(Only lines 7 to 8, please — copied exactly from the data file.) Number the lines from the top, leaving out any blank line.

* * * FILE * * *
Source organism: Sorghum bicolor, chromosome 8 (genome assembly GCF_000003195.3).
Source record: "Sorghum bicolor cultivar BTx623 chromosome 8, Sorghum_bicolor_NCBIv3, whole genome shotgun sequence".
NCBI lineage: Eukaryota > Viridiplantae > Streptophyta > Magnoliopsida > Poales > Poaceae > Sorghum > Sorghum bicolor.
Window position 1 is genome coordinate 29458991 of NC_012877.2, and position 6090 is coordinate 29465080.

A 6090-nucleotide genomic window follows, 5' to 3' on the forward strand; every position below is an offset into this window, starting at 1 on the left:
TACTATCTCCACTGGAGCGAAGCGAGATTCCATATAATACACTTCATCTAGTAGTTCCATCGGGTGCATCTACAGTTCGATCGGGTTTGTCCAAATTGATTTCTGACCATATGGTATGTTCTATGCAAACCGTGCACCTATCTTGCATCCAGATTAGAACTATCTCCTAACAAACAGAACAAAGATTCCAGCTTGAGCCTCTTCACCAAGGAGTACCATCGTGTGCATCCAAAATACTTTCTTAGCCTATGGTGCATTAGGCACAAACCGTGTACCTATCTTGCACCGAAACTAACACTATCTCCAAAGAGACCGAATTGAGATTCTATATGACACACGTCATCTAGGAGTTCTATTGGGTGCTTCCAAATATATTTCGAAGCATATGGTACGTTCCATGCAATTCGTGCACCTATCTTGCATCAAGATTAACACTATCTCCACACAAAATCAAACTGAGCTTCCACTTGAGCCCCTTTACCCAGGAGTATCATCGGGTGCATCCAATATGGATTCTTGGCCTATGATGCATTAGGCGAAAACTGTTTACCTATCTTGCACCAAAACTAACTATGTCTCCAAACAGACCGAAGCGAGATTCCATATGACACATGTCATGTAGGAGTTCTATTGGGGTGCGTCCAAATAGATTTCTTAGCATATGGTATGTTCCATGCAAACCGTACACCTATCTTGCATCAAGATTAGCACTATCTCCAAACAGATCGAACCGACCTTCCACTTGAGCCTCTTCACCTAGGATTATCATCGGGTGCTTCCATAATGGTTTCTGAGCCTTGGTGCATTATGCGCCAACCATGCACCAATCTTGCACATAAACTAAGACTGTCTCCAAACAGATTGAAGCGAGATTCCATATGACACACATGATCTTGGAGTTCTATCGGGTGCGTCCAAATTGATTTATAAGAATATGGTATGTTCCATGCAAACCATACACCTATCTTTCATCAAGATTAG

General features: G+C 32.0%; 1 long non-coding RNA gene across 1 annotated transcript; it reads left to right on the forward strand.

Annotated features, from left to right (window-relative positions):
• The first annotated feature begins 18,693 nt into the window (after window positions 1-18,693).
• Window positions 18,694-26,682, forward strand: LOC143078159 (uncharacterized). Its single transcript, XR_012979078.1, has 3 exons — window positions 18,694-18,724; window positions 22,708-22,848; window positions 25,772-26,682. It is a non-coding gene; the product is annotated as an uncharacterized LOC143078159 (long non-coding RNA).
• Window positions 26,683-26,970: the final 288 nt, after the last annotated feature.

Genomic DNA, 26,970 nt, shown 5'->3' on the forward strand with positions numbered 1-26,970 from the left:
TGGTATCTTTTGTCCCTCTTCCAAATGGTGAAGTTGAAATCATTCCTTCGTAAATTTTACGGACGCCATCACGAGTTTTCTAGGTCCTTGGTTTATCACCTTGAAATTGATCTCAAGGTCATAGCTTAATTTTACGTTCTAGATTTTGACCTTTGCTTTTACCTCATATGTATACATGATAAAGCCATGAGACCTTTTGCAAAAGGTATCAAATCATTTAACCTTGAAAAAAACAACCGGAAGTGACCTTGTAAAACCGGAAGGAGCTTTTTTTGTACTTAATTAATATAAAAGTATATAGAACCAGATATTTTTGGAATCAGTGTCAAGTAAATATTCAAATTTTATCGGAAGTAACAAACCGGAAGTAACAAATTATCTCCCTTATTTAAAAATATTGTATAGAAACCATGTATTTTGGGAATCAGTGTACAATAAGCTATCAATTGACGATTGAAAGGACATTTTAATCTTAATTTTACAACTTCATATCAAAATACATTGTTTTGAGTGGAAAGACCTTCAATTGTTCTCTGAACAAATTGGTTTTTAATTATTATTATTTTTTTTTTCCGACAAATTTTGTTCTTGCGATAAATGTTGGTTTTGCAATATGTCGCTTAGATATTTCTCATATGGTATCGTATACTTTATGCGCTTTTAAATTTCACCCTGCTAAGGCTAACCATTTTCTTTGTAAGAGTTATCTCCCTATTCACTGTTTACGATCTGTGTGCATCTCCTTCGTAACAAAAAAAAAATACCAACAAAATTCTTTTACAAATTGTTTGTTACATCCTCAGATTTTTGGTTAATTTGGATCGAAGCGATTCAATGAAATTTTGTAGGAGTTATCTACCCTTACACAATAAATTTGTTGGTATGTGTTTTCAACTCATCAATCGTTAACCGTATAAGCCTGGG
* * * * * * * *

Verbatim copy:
General features: G+C 32.0%; 1 long non-coding RNA gene across 1 annotated transcript; it reads left to right on the forward strand.

Annotated features, from left to right (window-relative positions):